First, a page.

How to survive your first month
Moving from the supported environment of medical school, to holding responsibility for patients' care, can be daunting.
Dr James Glasbey shares a few moments from his first month of FY1, tips which continue to help him out in his most pressured moments. Hopefully they will do the same for you - good luck!
The views expressed in this article are the personal opinions of the author.
1. Get organized
Ward rounds (particularly surgical ward rounds) are hectic. You barely get a chance to finish writing in the notes, let alone complete scan requests, or blood forms. This leaves you with a catalogue of jobs to complete after the round, which can take up much of your day.
A good tip is to have a number of forms with you, with the generic information pre-filled (consultant name, hospital name, ward, date). This will allow you to complete these requests at the bedside and immediately reduce your workload.
Some FY1s choose to hold a clip board on the ward. Whilst this is not essential, the principal; safe storage of your list, and quick access to necessary forms is. Be a good secretary, get things organised in advance.
2. Drink a coffee
In life, in lectures, at home, if I don't eat enough during the day, I can barely concentrate. However suddenly when I started FY1 I didn't eat or drink anything for 13 hours, because I had too many jobs and too many patients. I remember one really busy day on the ward when the registrar asked whether I'd like to come for a coffee.
I was shocked; with so many TTHs (To Take Home Medication) to do, how could we take 10 minutes to have a coffee? She said, 'you will not be able to look after patients properly if you do not look after yourself'. This stuck with me.
However urgent things seem; booking transport, writing a TTH, rewriting a drug chart, you can afford to take 10 minutes to drink a coffee, recharge and hit the ground running for the afternoon. Don't let people pressure you into thinking otherwise. (Disclaimer: The exception is ‘sick patients can't wait’!).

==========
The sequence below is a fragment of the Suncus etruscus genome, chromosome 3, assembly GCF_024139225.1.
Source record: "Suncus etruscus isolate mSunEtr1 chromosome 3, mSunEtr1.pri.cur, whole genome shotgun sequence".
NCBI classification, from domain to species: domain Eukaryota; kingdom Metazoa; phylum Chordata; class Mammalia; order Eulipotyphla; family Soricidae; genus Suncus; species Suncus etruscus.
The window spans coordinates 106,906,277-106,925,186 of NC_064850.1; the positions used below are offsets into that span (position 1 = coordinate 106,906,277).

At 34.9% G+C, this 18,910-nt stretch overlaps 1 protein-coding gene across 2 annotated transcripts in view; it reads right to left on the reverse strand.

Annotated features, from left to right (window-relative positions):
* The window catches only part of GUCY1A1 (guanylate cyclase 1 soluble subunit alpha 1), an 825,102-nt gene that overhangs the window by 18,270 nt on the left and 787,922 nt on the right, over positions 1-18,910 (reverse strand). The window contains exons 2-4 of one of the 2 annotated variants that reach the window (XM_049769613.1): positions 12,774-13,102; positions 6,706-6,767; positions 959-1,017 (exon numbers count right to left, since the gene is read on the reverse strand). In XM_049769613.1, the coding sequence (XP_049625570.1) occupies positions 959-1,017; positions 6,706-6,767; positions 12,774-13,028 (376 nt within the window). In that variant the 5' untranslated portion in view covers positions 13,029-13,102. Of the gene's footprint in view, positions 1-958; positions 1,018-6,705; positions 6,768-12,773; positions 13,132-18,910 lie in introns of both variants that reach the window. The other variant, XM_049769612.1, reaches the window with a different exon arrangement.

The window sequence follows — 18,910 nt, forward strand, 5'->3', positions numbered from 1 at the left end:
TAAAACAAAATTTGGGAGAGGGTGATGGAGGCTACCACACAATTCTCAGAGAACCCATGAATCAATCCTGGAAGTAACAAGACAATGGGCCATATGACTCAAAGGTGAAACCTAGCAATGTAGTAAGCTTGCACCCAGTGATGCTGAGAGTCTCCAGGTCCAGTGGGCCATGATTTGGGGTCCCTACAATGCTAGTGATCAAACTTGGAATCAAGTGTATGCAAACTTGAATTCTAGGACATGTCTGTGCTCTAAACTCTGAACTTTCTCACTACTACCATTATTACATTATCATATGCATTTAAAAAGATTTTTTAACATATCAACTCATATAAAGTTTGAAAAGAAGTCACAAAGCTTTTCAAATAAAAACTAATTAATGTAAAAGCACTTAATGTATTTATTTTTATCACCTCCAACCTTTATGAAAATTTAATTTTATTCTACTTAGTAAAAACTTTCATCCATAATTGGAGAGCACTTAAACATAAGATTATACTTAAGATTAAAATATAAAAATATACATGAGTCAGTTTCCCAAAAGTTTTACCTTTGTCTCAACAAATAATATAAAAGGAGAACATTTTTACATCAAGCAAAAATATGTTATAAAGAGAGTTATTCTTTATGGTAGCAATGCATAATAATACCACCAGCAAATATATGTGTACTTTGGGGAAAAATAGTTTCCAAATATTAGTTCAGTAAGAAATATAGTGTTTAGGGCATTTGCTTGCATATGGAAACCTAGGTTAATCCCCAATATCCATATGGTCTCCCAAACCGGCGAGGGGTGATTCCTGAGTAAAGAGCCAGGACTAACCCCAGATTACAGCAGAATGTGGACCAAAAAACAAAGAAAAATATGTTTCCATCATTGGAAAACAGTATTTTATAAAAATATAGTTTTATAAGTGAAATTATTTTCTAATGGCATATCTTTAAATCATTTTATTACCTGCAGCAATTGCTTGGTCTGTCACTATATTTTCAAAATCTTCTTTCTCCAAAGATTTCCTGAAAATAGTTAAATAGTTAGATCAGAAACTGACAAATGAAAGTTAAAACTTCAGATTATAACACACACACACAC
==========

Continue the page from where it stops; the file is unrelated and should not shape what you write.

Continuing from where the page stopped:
3. Don't worry, ask!
A consultant once said to me, 'I know more about the job of being a doctor not because I'm more intelligent than you, not because you've not studied enough, but because I've been doing it longer!'.
Nobody expects you as a new FY1 to know everything about creating a management plan. The team just want to see that you're safe, sensible and willing to work hard to get ward jobs done.
If you don't know what to do, why you're doing something or when to do it - ask! A registrar would rather re-explain to you why a CT (computerised tomography) scan is required than have to go and ask a consultant radiologist to re-report it when the clinical information is wrong.
4. Get stuck in
I hadn't considered wanting to do cardiology during medical school (my first FY1 job). On my first day of FY1, a core trainee said to me, 'treat every job as if it's what you want to do'.
That didn't mean pretending to my team that I'd always wanted to be a cardiologist, but did mean keeping an open mind and recognizing the broad transferable technical and non-technical skills I could gain from the rotation, whichever career path I would eventually follow.
By being enthusiastic, turning up to voluntary teaching, and reading around topics that had arisen on ward rounds, I gained the trust of the registrars and consultants on the team. They took opportunities to teach me where they may otherwise have not. By the end of the job I had learned how to do focused echocardiography, performed DC (Direct Current) cardioversions, and inserted central venous lines.
Often if you step forwards and ask if you can learn a procedure, under strict supervision, people will be very obliging to support you.
5. Play squash
I didn't get a chance to play squash in my first week as an FY1. I enjoy playing squash, as it gives me a chance to exercise, meet with friends and blow off steam.
When you are doing long-days and runs of on-call it is very easy to get into bad habits of neglecting your hobbies. Book sporting commitments, make plans with friends, arrange trips away - and stick to them.
Medicine can be stressful, and you need to actively make time to stay happy and healthy.
6. Play nice
In a hospital, every member of the team is equally as important. A life-changing heart transplant operation cannot happen if there was not a cleaner to clean the theatre, or a caterer to provide nutrition to the postoperative patient.
Treat every member of the team with respect, and the ward environment will be a nicer place for everyone, especially you!